OAK BAY letter: Redefining suburbia

Wouldn’t dedicating more public space to them only take away from the little park space and wildlife habitat still remaining in Oak Bay?

Oak Bay Coun. Tara Ney has called for more community gardens for Oak Bay, saying that there needs to be places for food production.

Community gardens beat paved space any day, but wouldn’t dedicating more public space to them only take away from the little park space and wildlife habitat still remaining in Oak Bay?

The place for growing food is the backyard, but this is exactly what the current council’s rush to residential densification is going to destroy. Even if space were to be found for community gardens, most people would not trek off to an allotment at a distance.

Gardening is an individual occupation and the backyard a canvas for personal creativity — or so it was in the original conception of sub-urban living. That vision valued privacy, but the innate human need for private space and time is sometimes devalued in current eco-communitarian thinking.

At the recent official community plan open house, most notes posted on the information tables provided asked for more green space and less building. Most comments ran counter to the developer-driven agenda for commercial/residential densification that the current council seems determined to push through.

Towns historically grew outward from centres of trade. People came to a weekly or daily market to buy and sell. The spread of living spaces around these urban cores we call “sub-urbia”, but maybe we should think of them as “super-ruralia.” If we labelled residential family-raising neighbourhoods differently, we might value them differently.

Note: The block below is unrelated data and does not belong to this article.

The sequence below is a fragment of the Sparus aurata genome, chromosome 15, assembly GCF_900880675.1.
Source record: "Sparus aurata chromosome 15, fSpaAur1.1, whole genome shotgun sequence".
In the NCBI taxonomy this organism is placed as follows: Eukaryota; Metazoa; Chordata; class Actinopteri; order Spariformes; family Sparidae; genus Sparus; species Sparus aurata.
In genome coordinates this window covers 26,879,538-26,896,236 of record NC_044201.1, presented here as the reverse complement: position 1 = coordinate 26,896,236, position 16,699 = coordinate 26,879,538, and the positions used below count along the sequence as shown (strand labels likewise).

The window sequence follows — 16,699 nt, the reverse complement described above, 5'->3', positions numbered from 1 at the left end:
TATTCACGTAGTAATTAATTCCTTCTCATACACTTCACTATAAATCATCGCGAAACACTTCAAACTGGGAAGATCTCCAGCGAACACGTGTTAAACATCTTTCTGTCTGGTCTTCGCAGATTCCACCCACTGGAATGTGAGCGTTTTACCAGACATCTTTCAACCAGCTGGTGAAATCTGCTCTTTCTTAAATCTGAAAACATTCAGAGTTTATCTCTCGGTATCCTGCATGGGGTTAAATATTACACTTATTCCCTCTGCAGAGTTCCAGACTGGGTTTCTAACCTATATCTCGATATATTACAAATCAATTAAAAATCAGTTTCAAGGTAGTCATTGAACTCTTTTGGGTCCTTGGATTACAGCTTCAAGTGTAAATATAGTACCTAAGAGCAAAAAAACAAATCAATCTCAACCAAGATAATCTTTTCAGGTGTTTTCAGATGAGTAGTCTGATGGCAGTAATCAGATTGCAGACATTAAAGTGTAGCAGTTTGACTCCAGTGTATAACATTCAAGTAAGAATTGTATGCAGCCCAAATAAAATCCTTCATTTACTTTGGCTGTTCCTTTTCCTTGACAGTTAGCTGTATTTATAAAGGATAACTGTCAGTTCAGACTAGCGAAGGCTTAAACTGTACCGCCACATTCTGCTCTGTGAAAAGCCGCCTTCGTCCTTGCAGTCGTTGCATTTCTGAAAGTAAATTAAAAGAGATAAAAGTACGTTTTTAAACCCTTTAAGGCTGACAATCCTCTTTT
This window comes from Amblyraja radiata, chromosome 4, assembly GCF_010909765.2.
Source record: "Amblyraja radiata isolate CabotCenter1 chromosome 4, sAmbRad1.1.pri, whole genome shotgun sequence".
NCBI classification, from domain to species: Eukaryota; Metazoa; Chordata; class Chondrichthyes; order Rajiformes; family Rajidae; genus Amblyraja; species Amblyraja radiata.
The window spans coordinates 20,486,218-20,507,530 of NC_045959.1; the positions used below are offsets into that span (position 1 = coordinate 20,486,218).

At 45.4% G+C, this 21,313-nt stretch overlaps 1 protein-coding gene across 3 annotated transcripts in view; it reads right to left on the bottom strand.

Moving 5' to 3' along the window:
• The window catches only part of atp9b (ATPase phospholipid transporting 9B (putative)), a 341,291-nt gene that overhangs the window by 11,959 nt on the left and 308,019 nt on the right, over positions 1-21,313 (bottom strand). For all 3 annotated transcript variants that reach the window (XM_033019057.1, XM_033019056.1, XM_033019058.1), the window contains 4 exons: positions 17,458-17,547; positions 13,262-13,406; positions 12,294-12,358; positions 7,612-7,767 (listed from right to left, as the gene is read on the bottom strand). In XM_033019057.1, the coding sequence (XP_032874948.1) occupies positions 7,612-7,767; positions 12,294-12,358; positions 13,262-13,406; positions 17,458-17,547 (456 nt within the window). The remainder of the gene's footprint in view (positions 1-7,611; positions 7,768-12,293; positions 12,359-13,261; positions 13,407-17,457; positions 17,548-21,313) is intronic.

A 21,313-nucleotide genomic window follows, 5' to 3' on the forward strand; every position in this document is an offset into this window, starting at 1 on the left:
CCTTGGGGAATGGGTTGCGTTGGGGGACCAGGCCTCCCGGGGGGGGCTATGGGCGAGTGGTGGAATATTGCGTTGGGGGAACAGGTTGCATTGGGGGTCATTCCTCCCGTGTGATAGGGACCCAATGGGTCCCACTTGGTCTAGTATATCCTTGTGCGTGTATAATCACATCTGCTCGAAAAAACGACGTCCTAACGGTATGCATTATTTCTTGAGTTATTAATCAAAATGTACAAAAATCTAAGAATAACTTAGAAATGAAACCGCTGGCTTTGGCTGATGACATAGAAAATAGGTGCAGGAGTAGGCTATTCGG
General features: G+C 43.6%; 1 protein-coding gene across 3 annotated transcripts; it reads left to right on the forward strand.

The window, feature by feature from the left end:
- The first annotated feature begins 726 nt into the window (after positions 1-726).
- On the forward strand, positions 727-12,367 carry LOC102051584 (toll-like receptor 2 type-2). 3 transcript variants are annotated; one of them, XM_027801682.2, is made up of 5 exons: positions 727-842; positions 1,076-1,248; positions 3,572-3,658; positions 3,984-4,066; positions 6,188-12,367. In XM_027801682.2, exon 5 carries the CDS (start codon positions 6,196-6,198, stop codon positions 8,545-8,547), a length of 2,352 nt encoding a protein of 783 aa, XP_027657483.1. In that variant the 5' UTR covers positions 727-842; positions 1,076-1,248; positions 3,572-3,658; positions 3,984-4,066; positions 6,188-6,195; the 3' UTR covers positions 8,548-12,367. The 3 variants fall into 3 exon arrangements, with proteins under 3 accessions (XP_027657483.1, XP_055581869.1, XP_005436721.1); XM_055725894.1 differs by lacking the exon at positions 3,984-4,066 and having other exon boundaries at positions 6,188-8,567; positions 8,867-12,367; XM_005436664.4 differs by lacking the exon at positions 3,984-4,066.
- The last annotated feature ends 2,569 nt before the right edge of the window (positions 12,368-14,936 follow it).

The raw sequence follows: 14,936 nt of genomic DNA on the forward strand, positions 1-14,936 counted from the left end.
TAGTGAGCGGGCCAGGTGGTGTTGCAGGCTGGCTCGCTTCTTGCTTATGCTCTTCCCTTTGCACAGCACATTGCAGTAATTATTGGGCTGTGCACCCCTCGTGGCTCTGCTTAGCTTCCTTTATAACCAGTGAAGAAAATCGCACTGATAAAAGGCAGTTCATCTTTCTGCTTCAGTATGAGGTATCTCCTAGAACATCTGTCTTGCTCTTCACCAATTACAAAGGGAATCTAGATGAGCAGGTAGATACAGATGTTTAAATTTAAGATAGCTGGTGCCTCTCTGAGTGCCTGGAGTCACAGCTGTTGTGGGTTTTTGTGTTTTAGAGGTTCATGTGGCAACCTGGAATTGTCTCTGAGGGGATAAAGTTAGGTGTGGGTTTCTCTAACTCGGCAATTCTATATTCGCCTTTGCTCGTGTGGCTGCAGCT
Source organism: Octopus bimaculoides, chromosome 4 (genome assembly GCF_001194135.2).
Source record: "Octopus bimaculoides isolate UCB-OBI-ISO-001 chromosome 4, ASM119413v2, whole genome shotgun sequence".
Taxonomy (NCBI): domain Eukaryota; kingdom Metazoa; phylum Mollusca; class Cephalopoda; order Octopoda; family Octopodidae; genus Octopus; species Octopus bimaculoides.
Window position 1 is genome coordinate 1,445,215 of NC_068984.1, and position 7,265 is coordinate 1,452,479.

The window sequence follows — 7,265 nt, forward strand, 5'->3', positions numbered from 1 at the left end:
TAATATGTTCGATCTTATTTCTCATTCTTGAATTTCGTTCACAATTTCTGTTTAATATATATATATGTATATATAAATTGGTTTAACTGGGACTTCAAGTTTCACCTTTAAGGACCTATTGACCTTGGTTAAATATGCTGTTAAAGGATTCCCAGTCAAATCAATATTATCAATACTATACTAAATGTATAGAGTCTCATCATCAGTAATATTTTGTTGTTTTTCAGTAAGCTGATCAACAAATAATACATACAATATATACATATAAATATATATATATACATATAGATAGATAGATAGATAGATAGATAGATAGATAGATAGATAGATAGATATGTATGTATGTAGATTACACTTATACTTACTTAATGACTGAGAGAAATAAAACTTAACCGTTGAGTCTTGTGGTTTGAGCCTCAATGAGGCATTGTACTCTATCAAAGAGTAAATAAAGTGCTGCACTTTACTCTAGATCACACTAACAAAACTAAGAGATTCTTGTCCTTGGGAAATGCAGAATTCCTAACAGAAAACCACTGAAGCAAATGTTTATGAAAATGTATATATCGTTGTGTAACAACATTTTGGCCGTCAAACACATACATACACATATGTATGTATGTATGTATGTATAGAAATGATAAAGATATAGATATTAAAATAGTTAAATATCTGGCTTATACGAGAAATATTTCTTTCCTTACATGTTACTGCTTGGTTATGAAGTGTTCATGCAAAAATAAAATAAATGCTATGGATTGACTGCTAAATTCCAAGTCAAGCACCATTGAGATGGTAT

What people most miss as spreading cities engulf them with noise, pollution and brutal architecture, is a natural, spacious, less commercialized environment.

Houses originally dotted landscapes among fields and woods, which children in past generations could access for healthy outdoor play. This is super-ruralia, not sub-urbia. The latter implies some sort of demotion from the hectic excitements of deep urbanism … but the environment most healthy for the human animal is a modification of the wild, rather than a fringe of commercialism.

Too many people on planet Earth suffer a life in crowded housing from which they travel to a crowded workplace in a crowded crush of public transport. Never alone, never quiet … no wonder crime rates and mental disorders increase as cities grow.

Barbara Julian

Oak Bay

 

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